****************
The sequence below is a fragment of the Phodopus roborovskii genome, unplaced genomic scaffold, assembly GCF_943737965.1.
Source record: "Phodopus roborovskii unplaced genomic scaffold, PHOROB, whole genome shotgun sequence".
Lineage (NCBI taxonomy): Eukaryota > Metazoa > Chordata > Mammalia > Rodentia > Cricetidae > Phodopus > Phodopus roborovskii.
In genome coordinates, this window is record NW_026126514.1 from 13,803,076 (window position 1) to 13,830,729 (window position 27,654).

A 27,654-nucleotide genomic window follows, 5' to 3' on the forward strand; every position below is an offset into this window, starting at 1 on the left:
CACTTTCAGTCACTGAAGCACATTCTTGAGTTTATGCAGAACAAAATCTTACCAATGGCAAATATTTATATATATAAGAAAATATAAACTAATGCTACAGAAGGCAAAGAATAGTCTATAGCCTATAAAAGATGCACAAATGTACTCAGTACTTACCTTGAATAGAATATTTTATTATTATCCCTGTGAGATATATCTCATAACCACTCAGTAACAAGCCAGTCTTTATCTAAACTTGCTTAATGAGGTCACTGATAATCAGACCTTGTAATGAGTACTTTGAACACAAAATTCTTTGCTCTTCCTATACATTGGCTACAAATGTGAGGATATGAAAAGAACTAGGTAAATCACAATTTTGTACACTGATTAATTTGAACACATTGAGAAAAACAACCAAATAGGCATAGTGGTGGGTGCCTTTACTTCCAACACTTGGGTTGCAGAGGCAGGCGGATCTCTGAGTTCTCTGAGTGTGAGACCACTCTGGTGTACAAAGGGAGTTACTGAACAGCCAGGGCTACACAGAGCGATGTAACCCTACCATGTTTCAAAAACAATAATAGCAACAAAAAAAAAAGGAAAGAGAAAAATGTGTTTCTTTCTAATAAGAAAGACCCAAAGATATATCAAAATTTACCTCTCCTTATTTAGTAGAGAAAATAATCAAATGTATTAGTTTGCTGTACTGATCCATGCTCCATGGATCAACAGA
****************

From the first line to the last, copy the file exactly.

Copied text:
The sequence below is a fragment of the Phodopus roborovskii genome, unplaced genomic scaffold, assembly GCF_943737965.1.
Source record: "Phodopus roborovskii unplaced genomic scaffold, PHOROB, whole genome shotgun sequence".
Lineage (NCBI taxonomy): Eukaryota > Metazoa > Chordata > Mammalia > Rodentia > Cricetidae > Phodopus > Phodopus roborovskii.
In genome coordinates, this window is record NW_026126514.1 from 13,803,076 (window position 1) to 13,830,729 (window position 27,654).

A 27,654-nucleotide genomic window follows, 5' to 3' on the forward strand; every position below is an offset into this window, starting at 1 on the left:
CACTTTCAGTCACTGAAGCACATTCTTGAGTTTATGCAGAACAAAATCTTACCAATGGCAAATATTTATATATATAAGAAAATATAAACTAATGCTACAGAAGGCAAAGAATAGTCTATAGCCTATAAAAGATGCACAAATGTACTCAGTACTTACCTTGAATAGAATATTTTATTATTATCCCTGTGAGATATATCTCATAACCACTCAGTAACAAGCCAGTCTTTATCTAAACTTGCTTAATGAGGTCACTGATAATCAGACCTTGTAATGAGTACTTTGAACACAAAATTCTTTGCTCTTCCTATACATTGGCTACAAATGTGAGGATATGAAAAGAACTAGGTAAATCACAATTTTGTACACTGATTAATTTGAACACATTGAGAAAAACAACCAAATAGGCATAGTGGTGGGTGCCTTTACTTCCAACACTTGGGTTGCAGAGGCAGGCGGATCTCTGAGTTCTCTGAGTGTGAGACCACTCTGGTGTACAAAGGGAGTTACTGAACAGCCAGGGCTACACAGAGCGATGTAACCCTACCATGTTTCAAAAACAATAATAGCAACAAAAAAAAAAGGAAAGAGAAAAATGTGTTTCTTTCTAATAAGAAAGACCCAAAGATATATCAAAATTTACCTCTCCTTATTTAGTAGAGAAAATAATCAAATGTATTAGTTTGCTGTACTGATCCATGCTCCATGGATCAACAGA